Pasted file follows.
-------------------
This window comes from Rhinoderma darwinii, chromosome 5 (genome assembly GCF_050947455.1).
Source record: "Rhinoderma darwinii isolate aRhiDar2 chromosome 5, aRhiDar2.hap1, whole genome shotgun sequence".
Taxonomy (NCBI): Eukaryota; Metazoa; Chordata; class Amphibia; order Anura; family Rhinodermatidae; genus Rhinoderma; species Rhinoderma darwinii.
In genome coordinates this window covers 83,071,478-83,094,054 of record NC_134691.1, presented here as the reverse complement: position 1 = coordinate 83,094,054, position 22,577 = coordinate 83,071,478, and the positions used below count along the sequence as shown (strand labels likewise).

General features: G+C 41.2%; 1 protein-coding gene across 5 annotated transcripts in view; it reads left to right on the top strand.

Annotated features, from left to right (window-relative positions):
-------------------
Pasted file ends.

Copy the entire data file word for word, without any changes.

This window comes from Rhinoderma darwinii, chromosome 5 (genome assembly GCF_050947455.1).
Source record: "Rhinoderma darwinii isolate aRhiDar2 chromosome 5, aRhiDar2.hap1, whole genome shotgun sequence".
Taxonomy (NCBI): Eukaryota; Metazoa; Chordata; class Amphibia; order Anura; family Rhinodermatidae; genus Rhinoderma; species Rhinoderma darwinii.
In genome coordinates this window covers 83,071,478-83,094,054 of record NC_134691.1, presented here as the reverse complement: position 1 = coordinate 83,094,054, position 22,577 = coordinate 83,071,478, and the positions used below count along the sequence as shown (strand labels likewise).

General features: G+C 41.2%; 1 protein-coding gene across 5 annotated transcripts in view; it reads left to right on the top strand.

Annotated features, from left to right (window-relative positions):